Zhuangzi suggests three increasingly subtle expressions of our ceaseless project of trying to be someone. This project is a consequence of the core emptiness that pulls the rug out from under our desire to be substantive and eternal. Since this is an entirely futile exercise and one that creates a pall of disharmony with ourselves, others, and the cosmos, he recommends that we rather harmonize with our actual experience. Everything is ceaselessly transforming; identify with that, and we need no longer cling to something we fear we can lose. Or don’t; it’s just a life-strategy, a dao, not “the Dao”.

What typically motivates this project of realizing one’s inherent emptiness? Taking ourselves as someone, we seek to be no one as a means to being someone. The so-called “spiritual” project becomes just another expression of the self-reifying project. This, I think, is what Zhuangzi intends to convey when he offers Liezi’s spiritual accomplishments as his final example of dependence. Liezi could fly on the wind. That’s quite an accomplishment; but, Zhuangzi tells us, this is still an expression of dependence.

Some Daoist roots likely extend deep into shamanism, and Liezi (if he existed) might very well have been more shamanist than “Daoist”. Shamanism offers an excellent example of a self-reifying form of “spirituality”. I do not mean to imply that it is more so than other forms—there are no spiritual pursuits that do not also have their self-reifying expressions—, but rather that some of its overt peculiarities make it easily identifiable as such. (What do I know of shamanism? I have only opinions.) Shamanism is very much about “spiritual” power. Castaneda’s Don Juan is a shaman. We are invited to be amazed at how much spiritual power he has—he can astral-project. Wow. Ask an aspiring shamanist about her shaman guru and she will tell you of his powers. You too can have such powers. You too can be someone special. None of this is meant to disparage shamanism, but simply to illustrate how Zhuangzi saw his project as something altogether different.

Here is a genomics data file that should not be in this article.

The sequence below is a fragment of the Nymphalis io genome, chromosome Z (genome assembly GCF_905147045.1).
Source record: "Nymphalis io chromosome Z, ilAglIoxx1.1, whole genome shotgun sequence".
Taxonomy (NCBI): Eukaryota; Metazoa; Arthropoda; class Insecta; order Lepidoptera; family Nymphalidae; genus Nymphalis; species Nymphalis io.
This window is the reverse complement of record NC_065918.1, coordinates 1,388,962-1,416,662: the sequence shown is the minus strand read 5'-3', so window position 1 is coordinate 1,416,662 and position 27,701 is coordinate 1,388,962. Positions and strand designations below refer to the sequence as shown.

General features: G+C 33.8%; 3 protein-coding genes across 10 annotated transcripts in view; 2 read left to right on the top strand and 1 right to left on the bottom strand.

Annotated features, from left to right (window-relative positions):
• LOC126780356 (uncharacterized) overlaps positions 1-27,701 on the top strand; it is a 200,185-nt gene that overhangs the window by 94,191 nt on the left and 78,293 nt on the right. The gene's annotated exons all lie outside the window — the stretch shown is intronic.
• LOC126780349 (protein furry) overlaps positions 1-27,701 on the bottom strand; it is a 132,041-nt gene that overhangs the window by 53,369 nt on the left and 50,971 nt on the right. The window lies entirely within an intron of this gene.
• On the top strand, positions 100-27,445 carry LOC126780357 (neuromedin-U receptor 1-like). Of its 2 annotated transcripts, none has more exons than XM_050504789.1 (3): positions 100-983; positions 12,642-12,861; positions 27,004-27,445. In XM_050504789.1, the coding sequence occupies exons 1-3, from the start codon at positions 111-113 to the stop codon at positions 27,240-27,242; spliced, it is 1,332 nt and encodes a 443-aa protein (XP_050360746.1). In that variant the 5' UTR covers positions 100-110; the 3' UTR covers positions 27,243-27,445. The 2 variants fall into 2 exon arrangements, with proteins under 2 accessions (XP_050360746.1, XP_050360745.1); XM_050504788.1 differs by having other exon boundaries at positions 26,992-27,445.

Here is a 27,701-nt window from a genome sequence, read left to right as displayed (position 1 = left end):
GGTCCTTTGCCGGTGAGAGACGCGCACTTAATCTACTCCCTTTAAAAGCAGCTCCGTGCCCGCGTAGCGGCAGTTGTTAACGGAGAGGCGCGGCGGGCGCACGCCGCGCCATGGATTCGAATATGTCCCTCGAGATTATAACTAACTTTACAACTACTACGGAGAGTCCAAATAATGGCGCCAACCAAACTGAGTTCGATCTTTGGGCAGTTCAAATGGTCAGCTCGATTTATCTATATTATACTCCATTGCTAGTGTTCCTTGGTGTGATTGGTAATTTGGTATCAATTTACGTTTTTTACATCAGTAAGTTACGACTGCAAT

But Zhuangzian pursuit of non-dependent wandering can just as easily be a self-reifying project. The real question is whether it could possibly be anything else. It might be helpful to fall back on the Zennist conundrum: you can’t become a buddha by trying to be a buddha, yet you are obliged to keep trying until you somehow need try no more. We stand on the bank of our essential mess, and look across the uncrossable river in the belief that we can vaguely discern the other shore. This has remedial benefit to be sure. But we also need to remember that process is the most authentic goal, and that process is of necessity a messy business. If we can embrace the non-logical infinite regress of wandering in our inability to wander, or to wander in our inability to do even that . . . then we can perhaps make approximal “progress” and wander in the doing. Wandering depends on nothing, not even successfully wandering.

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